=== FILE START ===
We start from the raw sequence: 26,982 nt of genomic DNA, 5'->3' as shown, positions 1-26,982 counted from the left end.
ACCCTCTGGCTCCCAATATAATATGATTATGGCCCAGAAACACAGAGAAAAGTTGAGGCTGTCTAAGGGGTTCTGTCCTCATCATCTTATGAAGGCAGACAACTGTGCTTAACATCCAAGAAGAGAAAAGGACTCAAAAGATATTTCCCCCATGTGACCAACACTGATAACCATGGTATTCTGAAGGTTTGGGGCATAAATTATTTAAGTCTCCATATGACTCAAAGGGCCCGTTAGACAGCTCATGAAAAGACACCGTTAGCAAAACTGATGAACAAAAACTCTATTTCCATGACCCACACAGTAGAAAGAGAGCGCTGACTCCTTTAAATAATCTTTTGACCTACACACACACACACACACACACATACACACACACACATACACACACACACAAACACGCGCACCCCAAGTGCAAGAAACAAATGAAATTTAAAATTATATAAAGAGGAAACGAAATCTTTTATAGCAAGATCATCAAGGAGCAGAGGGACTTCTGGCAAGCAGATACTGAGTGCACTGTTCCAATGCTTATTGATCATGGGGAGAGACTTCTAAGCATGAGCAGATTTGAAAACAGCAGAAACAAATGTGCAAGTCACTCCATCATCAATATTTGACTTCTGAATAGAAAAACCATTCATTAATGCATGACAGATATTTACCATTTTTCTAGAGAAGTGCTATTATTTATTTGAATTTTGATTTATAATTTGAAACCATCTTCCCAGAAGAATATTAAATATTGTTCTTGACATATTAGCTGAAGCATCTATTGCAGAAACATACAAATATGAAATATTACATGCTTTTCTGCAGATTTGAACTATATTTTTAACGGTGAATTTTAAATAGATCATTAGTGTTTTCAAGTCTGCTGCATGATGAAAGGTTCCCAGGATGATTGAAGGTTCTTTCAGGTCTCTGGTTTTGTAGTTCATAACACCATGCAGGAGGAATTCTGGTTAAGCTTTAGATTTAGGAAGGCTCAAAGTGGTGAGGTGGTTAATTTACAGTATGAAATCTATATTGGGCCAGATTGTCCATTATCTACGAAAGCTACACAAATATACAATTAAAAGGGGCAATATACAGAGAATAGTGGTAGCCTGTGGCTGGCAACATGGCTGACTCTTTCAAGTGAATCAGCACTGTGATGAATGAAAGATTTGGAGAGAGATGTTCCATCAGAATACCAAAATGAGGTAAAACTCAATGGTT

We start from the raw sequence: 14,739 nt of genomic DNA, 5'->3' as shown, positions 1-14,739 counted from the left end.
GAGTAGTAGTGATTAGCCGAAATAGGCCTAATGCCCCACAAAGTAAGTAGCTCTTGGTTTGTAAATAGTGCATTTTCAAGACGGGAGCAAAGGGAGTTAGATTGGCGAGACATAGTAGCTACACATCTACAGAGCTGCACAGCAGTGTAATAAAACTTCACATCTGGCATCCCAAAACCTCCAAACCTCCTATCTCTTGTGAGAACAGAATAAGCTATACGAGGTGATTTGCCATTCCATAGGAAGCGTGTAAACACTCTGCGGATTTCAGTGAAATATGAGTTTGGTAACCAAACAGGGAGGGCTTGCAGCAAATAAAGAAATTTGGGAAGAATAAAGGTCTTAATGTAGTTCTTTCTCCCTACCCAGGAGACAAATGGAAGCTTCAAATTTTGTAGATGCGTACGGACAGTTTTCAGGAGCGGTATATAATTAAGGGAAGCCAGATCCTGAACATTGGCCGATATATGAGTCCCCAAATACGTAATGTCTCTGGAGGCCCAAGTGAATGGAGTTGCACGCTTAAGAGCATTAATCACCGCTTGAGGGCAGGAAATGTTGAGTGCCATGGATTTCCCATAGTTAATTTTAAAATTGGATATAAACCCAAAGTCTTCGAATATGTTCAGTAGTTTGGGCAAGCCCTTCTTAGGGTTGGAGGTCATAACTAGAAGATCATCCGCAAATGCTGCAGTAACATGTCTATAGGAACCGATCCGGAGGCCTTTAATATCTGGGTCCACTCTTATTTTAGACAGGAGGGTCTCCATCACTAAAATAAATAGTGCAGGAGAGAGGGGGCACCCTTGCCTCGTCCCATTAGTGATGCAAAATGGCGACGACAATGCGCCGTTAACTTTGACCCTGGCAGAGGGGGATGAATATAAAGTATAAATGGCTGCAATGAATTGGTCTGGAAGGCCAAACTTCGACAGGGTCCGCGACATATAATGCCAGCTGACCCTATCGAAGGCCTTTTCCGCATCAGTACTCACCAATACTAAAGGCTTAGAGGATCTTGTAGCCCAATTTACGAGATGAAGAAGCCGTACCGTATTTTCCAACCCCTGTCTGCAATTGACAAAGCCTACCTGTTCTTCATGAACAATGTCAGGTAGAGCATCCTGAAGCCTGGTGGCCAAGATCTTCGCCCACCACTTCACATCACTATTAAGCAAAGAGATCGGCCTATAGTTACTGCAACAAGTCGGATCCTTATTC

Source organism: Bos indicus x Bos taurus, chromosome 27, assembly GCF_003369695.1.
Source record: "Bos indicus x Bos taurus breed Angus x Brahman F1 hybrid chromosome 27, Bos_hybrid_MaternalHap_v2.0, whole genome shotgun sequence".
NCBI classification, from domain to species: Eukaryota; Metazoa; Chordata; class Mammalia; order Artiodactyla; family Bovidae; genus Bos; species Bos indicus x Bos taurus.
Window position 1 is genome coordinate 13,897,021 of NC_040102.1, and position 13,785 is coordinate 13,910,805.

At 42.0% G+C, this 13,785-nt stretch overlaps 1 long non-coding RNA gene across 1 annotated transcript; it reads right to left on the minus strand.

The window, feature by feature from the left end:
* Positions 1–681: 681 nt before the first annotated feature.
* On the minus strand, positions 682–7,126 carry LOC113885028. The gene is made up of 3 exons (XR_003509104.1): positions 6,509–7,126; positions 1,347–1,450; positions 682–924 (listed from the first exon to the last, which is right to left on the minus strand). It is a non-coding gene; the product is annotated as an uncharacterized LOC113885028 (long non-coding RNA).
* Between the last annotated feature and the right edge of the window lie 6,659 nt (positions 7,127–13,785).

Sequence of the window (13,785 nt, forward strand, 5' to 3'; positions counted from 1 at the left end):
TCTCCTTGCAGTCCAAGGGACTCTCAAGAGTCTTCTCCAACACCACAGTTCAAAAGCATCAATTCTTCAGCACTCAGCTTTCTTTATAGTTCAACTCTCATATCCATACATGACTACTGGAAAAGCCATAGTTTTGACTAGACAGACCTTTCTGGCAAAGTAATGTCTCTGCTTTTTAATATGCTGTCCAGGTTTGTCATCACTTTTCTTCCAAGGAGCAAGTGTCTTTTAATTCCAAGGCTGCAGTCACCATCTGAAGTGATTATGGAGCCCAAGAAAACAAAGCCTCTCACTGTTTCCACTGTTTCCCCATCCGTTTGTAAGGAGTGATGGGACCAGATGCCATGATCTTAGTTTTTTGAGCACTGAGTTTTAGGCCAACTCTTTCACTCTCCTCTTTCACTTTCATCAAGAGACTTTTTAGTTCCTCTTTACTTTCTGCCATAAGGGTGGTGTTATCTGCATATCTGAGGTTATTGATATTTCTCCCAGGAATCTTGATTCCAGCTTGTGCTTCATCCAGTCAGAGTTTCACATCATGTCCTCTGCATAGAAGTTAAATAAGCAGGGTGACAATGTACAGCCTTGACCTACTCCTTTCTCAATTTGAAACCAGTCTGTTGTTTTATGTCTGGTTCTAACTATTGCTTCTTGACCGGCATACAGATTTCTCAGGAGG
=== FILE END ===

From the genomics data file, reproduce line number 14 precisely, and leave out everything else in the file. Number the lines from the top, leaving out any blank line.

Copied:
Sequence of the window (13,785 nt, forward strand, 5' to 3'; positions counted from 1 at the left end):